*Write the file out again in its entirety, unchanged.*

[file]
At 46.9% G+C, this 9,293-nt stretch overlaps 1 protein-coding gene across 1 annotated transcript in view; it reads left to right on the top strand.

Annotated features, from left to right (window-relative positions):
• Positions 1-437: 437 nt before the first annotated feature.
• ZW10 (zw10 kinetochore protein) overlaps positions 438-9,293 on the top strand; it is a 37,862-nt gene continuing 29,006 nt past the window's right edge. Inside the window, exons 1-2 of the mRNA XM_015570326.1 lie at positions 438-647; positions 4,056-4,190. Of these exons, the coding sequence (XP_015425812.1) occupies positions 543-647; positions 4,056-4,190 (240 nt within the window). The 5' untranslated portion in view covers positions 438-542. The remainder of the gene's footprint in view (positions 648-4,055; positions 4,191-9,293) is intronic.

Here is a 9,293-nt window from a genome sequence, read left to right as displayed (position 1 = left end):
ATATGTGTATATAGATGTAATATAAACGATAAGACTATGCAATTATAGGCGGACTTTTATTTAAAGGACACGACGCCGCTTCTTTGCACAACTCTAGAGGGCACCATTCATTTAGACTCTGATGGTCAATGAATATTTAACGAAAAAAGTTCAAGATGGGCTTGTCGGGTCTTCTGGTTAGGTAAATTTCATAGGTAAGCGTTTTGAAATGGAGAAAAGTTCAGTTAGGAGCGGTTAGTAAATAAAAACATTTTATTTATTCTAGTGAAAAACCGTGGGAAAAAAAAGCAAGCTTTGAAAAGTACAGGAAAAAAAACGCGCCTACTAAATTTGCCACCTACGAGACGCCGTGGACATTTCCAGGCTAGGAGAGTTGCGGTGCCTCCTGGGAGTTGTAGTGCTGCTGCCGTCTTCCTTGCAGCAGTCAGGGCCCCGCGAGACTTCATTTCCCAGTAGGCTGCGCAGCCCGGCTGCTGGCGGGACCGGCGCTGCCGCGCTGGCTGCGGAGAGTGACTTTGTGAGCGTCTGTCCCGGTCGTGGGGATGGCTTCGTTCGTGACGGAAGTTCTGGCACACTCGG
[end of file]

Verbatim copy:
At 46.9% G+C, this 9,293-nt stretch overlaps 1 protein-coding gene across 1 annotated transcript in view; it reads left to right on the top strand.

Annotated features, from left to right (window-relative positions):
• Positions 1-437: 437 nt before the first annotated feature.
• ZW10 (zw10 kinetochore protein) overlaps positions 438-9,293 on the top strand; it is a 37,862-nt gene continuing 29,006 nt past the window's right edge. Inside the window, exons 1-2 of the mRNA XM_015570326.1 lie at positions 438-647; positions 4,056-4,190. Of these exons, the coding sequence (XP_015425812.1) occupies positions 543-647; positions 4,056-4,190 (240 nt within the window). The 5' untranslated portion in view covers positions 438-542. The remainder of the gene's footprint in view (positions 648-4,055; positions 4,191-9,293) is intronic.

Here is a 9,293-nt window from a genome sequence, read left to right as displayed (position 1 = left end):
ATATGTGTATATAGATGTAATATAAACGATAAGACTATGCAATTATAGGCGGACTTTTATTTAAAGGACACGACGCCGCTTCTTTGCACAACTCTAGAGGGCACCATTCATTTAGACTCTGATGGTCAATGAATATTTAACGAAAAAAGTTCAAGATGGGCTTGTCGGGTCTTCTGGTTAGGTAAATTTCATAGGTAAGCGTTTTGAAATGGAGAAAAGTTCAGTTAGGAGCGGTTAGTAAATAAAAACATTTTATTTATTCTAGTGAAAAACCGTGGGAAAAAAAAGCAAGCTTTGAAAAGTACAGGAAAAAAAACGCGCCTACTAAATTTGCCACCTACGAGACGCCGTGGACATTTCCAGGCTAGGAGAGTTGCGGTGCCTCCTGGGAGTTGTAGTGCTGCTGCCGTCTTCCTTGCAGCAGTCAGGGCCCCGCGAGACTTCATTTCCCAGTAGGCTGCGCAGCCCGGCTGCTGGCGGGACCGGCGCTGCCGCGCTGGCTGCGGAGAGTGACTTTGTGAGCGTCTGTCCCGGTCGTGGGGATGGCTTCGTTCGTGACGGAAGTTCTGGCACACTCGG